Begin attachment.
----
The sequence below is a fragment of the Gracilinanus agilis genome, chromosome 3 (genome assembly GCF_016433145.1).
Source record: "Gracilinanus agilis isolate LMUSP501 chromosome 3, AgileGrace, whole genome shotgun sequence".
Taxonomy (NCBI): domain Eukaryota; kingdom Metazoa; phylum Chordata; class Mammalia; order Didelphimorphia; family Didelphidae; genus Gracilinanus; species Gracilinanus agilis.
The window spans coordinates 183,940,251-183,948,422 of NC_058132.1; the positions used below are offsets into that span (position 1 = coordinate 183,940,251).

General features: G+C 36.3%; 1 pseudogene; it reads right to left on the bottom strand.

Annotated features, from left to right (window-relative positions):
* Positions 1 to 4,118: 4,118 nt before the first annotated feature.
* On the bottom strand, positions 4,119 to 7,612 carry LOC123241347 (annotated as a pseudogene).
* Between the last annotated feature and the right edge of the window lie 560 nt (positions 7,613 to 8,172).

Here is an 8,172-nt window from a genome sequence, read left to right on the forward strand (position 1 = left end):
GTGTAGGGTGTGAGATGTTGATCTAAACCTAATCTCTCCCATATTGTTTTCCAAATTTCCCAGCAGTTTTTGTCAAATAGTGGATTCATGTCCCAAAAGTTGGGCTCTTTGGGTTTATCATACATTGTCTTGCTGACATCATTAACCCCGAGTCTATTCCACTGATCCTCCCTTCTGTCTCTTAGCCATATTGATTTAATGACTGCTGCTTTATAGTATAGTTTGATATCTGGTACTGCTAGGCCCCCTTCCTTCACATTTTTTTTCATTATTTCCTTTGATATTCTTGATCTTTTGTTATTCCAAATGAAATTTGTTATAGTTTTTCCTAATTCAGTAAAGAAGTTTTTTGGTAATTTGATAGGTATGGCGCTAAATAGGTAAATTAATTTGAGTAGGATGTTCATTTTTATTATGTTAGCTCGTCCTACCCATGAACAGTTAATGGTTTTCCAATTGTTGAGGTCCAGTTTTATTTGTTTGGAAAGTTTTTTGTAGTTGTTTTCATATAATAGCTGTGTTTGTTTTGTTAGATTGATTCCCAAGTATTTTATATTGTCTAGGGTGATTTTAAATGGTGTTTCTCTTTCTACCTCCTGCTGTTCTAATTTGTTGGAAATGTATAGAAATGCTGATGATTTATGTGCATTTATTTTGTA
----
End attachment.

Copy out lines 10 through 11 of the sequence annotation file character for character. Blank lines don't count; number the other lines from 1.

Here is an 8,172-nt window from a genome sequence, read left to right on the forward strand (position 1 = left end):
GTGTAGGGTGTGAGATGTTGATCTAAACCTAATCTCTCCCATATTGTTTTCCAAATTTCCCAGCAGTTTTTGTCAAATAGTGGATTCATGTCCCAAAAGTTGGGCTCTTTGGGTTTATCATACATTGTCTTGCTGACATCATTAACCCCGAGTCTATTCCACTGATCCTCCCTTCTGTCTCTTAGCCATATTGATTTAATGACTGCTGCTTTATAGTATAGTTTGATATCTGGTACTGCTAGGCCCCCTTCCTTCACATTTTTTTTCATTATTTCCTTTGATATTCTTGATCTTTTGTTATTCCAAATGAAATTTGTTATAGTTTTTCCTAATTCAGTAAAGAAGTTTTTTGGTAATTTGATAGGTATGGCGCTAAATAGGTAAATTAATTTGAGTAGGATGTTCATTTTTATTATGTTAGCTCGTCCTACCCATGAACAGTTAATGGTTTTCCAATTGTTGAGGTCCAGTTTTATTTGTTTGGAAAGTTTTTTGTAGTTGTTTTCATATAATAGCTGTGTTTGTTTTGTTAGATTGATTCCCAAGTATTTTATATTGTCTAGGGTGATTTTAAATGGTGTTTCTCTTTCTACCTCCTGCTGTTCTAATTTGTTGGAAATGTATAGAAATGCTGATGATTTATGTGCATTTATTTTGTA